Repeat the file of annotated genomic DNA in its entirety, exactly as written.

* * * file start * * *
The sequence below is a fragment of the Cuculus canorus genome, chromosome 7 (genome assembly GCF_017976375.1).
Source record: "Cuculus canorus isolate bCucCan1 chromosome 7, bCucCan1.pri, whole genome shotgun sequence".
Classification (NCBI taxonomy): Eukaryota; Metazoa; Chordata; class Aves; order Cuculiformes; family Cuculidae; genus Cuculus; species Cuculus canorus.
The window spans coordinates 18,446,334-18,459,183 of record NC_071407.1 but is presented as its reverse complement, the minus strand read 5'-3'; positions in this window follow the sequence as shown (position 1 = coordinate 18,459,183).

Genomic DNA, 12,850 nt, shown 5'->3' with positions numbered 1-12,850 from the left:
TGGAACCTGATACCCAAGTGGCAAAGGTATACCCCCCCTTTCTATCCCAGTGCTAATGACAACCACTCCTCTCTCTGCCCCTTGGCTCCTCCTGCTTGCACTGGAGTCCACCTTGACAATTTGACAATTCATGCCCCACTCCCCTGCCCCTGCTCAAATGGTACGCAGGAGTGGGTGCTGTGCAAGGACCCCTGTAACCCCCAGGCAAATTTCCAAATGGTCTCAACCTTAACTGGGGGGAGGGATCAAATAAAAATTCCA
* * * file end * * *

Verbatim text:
The sequence below is a fragment of the Cuculus canorus genome, chromosome 7 (genome assembly GCF_017976375.1).
Source record: "Cuculus canorus isolate bCucCan1 chromosome 7, bCucCan1.pri, whole genome shotgun sequence".
Classification (NCBI taxonomy): Eukaryota; Metazoa; Chordata; class Aves; order Cuculiformes; family Cuculidae; genus Cuculus; species Cuculus canorus.
The window spans coordinates 18,446,334-18,459,183 of record NC_071407.1 but is presented as its reverse complement, the minus strand read 5'-3'; positions in this window follow the sequence as shown (position 1 = coordinate 18,459,183).

Genomic DNA, 12,850 nt, shown 5'->3' with positions numbered 1-12,850 from the left:
TGGAACCTGATACCCAAGTGGCAAAGGTATACCCCCCCTTTCTATCCCAGTGCTAATGACAACCACTCCTCTCTCTGCCCCTTGGCTCCTCCTGCTTGCACTGGAGTCCACCTTGACAATTTGACAATTCATGCCCCACTCCCCTGCCCCTGCTCAAATGGTACGCAGGAGTGGGTGCTGTGCAAGGACCCCTGTAACCCCCAGGCAAATTTCCAAATGGTCTCAACCTTAACTGGGGGGAGGGATCAAATAAAAATTCCA